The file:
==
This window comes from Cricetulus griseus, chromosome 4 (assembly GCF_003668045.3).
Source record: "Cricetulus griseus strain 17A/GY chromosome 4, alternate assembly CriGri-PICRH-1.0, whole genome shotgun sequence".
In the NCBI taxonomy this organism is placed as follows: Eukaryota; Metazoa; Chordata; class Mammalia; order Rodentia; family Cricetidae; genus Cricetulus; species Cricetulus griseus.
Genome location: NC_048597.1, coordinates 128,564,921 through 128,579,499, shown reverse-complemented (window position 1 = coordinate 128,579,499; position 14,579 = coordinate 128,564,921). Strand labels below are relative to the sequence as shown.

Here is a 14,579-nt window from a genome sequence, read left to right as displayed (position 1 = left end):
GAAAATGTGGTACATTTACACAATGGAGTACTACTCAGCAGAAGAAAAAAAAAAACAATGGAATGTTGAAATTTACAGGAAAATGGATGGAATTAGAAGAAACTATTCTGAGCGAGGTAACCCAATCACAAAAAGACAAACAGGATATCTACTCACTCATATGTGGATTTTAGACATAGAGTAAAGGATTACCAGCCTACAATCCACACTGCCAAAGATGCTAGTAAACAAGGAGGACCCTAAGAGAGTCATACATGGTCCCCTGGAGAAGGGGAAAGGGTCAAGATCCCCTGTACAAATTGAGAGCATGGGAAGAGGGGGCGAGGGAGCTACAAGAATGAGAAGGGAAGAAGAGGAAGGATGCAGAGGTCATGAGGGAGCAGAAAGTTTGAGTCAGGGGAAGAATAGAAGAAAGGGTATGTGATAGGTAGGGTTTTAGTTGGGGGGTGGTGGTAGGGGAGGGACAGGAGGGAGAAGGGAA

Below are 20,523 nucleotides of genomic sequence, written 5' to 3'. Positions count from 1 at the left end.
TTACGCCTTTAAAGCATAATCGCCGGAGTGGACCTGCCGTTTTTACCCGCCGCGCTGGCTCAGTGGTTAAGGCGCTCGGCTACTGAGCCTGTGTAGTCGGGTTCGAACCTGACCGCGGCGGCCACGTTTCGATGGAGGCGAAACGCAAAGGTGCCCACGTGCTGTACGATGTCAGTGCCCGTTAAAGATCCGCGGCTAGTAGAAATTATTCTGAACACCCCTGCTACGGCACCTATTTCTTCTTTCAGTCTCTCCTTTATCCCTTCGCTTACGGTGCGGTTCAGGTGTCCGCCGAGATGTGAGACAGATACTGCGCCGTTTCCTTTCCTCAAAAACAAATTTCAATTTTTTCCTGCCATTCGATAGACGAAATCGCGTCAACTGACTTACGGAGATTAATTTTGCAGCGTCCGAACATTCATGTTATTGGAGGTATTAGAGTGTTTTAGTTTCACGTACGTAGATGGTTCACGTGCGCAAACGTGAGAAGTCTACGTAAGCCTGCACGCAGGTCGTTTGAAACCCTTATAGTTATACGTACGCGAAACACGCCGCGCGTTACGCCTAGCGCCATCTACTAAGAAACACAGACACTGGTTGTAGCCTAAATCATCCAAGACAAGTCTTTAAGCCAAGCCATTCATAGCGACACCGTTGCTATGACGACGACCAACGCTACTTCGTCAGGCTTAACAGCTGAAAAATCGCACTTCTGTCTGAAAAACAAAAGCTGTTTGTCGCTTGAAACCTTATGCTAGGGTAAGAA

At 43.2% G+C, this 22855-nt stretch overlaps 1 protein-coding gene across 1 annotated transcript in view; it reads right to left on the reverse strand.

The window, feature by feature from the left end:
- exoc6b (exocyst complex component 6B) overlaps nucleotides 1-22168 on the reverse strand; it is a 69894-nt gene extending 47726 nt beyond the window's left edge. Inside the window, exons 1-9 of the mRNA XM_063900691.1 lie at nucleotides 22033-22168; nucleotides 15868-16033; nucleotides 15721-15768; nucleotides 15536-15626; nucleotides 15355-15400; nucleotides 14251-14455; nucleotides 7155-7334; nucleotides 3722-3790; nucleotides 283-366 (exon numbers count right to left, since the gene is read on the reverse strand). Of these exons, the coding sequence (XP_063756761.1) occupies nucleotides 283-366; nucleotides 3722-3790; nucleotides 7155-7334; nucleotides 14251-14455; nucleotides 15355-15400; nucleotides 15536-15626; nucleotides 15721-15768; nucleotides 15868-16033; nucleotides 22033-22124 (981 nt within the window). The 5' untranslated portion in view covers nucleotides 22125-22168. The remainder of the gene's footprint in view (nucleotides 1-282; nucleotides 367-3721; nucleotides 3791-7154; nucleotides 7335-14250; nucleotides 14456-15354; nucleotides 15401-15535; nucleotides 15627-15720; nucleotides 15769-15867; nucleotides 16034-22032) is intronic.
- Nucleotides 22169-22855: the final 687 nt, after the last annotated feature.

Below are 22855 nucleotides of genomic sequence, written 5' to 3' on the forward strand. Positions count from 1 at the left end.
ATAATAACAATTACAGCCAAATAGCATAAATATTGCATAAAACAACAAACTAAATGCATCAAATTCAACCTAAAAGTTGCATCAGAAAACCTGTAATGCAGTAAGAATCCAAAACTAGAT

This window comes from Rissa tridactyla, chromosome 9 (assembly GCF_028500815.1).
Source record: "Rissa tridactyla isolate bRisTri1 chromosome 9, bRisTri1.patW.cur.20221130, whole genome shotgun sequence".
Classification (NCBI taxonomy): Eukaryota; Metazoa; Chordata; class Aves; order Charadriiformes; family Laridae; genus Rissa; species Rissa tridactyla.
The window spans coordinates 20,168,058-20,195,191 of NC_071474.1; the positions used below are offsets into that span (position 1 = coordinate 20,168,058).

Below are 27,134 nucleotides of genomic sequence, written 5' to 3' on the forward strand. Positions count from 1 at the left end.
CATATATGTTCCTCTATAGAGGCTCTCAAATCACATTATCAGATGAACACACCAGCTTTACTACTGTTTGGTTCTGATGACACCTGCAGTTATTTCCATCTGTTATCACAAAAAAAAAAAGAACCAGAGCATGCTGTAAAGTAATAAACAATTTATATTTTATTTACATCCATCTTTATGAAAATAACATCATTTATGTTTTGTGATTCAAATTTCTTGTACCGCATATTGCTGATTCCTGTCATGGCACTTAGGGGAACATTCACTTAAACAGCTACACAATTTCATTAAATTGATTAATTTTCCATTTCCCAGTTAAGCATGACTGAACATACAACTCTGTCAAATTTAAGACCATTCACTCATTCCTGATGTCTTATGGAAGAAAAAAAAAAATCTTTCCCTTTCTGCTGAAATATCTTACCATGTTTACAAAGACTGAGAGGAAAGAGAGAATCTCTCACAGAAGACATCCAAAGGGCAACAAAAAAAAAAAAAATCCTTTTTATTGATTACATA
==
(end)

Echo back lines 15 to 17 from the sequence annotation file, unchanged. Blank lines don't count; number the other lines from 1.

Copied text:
This window comes from Rissa tridactyla, chromosome 9 (assembly GCF_028500815.1).
Source record: "Rissa tridactyla isolate bRisTri1 chromosome 9, bRisTri1.patW.cur.20221130, whole genome shotgun sequence".
Classification (NCBI taxonomy): Eukaryota; Metazoa; Chordata; class Aves; order Charadriiformes; family Laridae; genus Rissa; species Rissa tridactyla.